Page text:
F3= m(0,1,2,6)
F4= m(2,3,5,6,7)
Mr. Amish J. Tankariya
B) F1= m(1,2,4,6)
F2= m(2,6)
F3= m(0,1,6,7)
F4= m(1,2,3,5,7)
C) Write a Program Table to implement BCA to XS-
3 Code Conversion using PLA.
92
Features of PLAs:
PLAs come in various sizes
Typical size is 16 inputs, 32 product terms, 8
outputs
Each AND gate has large fan-in this limits the
number of inputs that can be provided in a PLA
16 inputs 2
16
= possible input combinations; only
Mr. Amish J. Tankariya
16 inputs 2 = possible input combinations; only
32 permitted (since 32 AND gates) in a typical PLA
32 AND terms permitted large fan-in for OR gates
as well
This makes PLAs slower and slightly more
expensive than some alternatives
8 outputs could have shared minterms, but not
required
93
PROGRAMMABLE LOGIC ARRAY (PLA)
Compared to a ROM and a PAL, a PLA is the most flexible
having a programmable set of ANDs combined with a
programmable set of ORs.
Advantages
A PLA can have implementation of large equations than
that of the same size ROMor PAL.
A PLA has all of its product terms connectable to all outputs,
overcoming the problem of PAL of the limited inputs to the
Mr. Amish J. Tankariya
overcoming the problem of PAL of the limited inputs to the
ORs
Some PLAs have outputs that can be complemented, adds POS
functions implementation.
Disadvantage
Expensive to manufacture
Often, the product term count limits the application of a PLA.
Offer somewhat poor speed-performance, due to the two levels of
configurable logic,
94
PLAs are more flexible than PALs since both AND &
OR planes are programmable in PLAs.
Because both AND & OR planes are programmable,
PLAs expensive to fabricate and have large
propagation delay than PAL.
PAL VS PAL
Mr. Amish J. Tankariya
95
propagation delay than PAL.
By using fix OR gates, PALs are cheaper and faster
than PLAs.
PALs usually contain D flip-flops connected to the
outputs of OR gates to implement sequential circuits.
PLAs and PALs are usually referred to as SPLD.
GENERIC ARRAY LOGIC (GAL)
The Generic Array Logic (also known as GAL) device was an innovation
Mr. Amish J. Tankariya
The Generic Array Logic (also known as GAL) device was an innovation
of the PAL and was invented by Lattice Semiconductor.
The GAL was an improvement on the PAL because one device was able
to take the place of many PAL devices or could even have functionality not
covered by the original range.
Its primary benefit was that it was erasable and re-programmable making
design changes easier for engineers.
The differences between GAL and PAL device is that the GAL is
reprogrammable
The GAL is programmable again and again because it uses E
2
CMOS
(electrically erasable CMOS) technology instead of bipolar technology and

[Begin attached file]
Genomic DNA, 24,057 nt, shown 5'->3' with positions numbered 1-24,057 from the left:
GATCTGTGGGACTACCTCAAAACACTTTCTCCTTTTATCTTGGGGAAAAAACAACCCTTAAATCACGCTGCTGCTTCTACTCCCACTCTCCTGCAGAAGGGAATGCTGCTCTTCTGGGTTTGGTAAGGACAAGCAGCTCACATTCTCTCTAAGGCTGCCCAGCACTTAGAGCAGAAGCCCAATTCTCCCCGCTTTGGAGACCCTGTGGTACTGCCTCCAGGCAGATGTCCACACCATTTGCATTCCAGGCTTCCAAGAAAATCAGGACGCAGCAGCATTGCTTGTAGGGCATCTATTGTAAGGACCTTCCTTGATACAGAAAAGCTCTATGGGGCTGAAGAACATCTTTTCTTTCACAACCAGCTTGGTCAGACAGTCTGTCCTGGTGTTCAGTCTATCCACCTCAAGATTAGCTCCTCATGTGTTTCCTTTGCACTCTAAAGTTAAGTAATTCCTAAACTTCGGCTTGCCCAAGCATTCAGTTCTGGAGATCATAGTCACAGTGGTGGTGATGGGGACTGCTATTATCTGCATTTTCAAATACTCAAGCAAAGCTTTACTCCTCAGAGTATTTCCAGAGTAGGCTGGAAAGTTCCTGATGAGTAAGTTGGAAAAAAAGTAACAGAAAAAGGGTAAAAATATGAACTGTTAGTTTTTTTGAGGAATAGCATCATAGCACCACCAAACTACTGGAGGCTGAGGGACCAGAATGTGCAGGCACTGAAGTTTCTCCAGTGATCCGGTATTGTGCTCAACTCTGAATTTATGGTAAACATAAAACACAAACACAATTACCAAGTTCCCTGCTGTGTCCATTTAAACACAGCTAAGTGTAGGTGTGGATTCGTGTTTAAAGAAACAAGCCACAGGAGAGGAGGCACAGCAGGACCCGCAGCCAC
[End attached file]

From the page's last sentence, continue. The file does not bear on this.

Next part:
fusible links.
96
ROM, PAL AND PLA CONFIGURATIONS
(a) Programmable read-only memory (PROM)
Inputs
Fixed
AND array
(decoder)
Programmable
OR array
Outputs
Programmable
Connections
Programmable Fixed
Programmable
Mr. Amish J. Tankariya
(b) Programmable array logic (PAL) device
Inputs
Programmable
AND array
Fixed
OR array
Outputs
Programmable
Connections
(c) Programmable logic array (PLA) device
Inputs
Programmable
OR array
Outputs
Programmable
Connections
Programmable
Connections
Programmable
AND array
97
SUMMARY:
Mr. Amish J. Tankariya
98
COMPARISON BETWEEN PROM, PAL, PLA
Mr. Amish J. Tankariya
99
PLD PROGRAMMING DEVICES
A DEVICE PROGRAMMER is used to
transfer the Boolean logic pattern into
the programmable device.
In the early days of programmable logic,
every PLD manufacturer also produced a
specialized device programmer for its
family of logic devices.
Later, universal device programmers
came onto the market that supported
Mr. Amish J. Tankariya
Later, universal device programmers
came onto the market that supported
several logic device families from
different manufacturers.
Today's device programmers usually can
program common PLDs (mostly
PAL/GAL equivalents) from all existing
manufacturers.
Common file formats used to store the
Boolean logic pattern (fuses) are JEDEC,
Altera POF (Programmable Object File),
or Xilinx BITstream.
100
PLD LANGUAGES
Many PLD programming devices accept input in a
standard file format, commonly referred to as 'JEDEC
files. They are analogous to software compilers.
The languages used as source code for logic compilers
are called hardware description languages, or HDLs.
HDL frequently used for low-complexity devices
Mr. Amish J. Tankariya
HDL frequently used for low-complexity devices
CUPL Universal Compiler for Programmable Logic
ABEL Advanced Boolean Expression Language
Palasm Sorry No AcronymHere
HDL frequently used for higher-level -complexity
devices:
Verilog
VHDL
101
DESIGN FLOWCHART OF PLD
DEFINATION CODE
WRITING
CODE
IMPLEMENTATION
CODE
SIMULATION
Mr. Amish J. Tankariya
BINARY/HEX FILE
GENERATION
INTERFACING
IMLEMENTATION IN DEVICE
102
CONCLUSION:
The value of programmable logic has always
been its ability to shorten development
cycles for electronic equipment
manufacturers.
And help them to get their product to
market faster.
Mr. Amish J. Tankariya
market faster.
Integrate more functions inside their
devices,
Reduce costs.
Time-saving.
Programmable logic is certain to expand
its popularity with digital designers.
103
QUESTIONS
104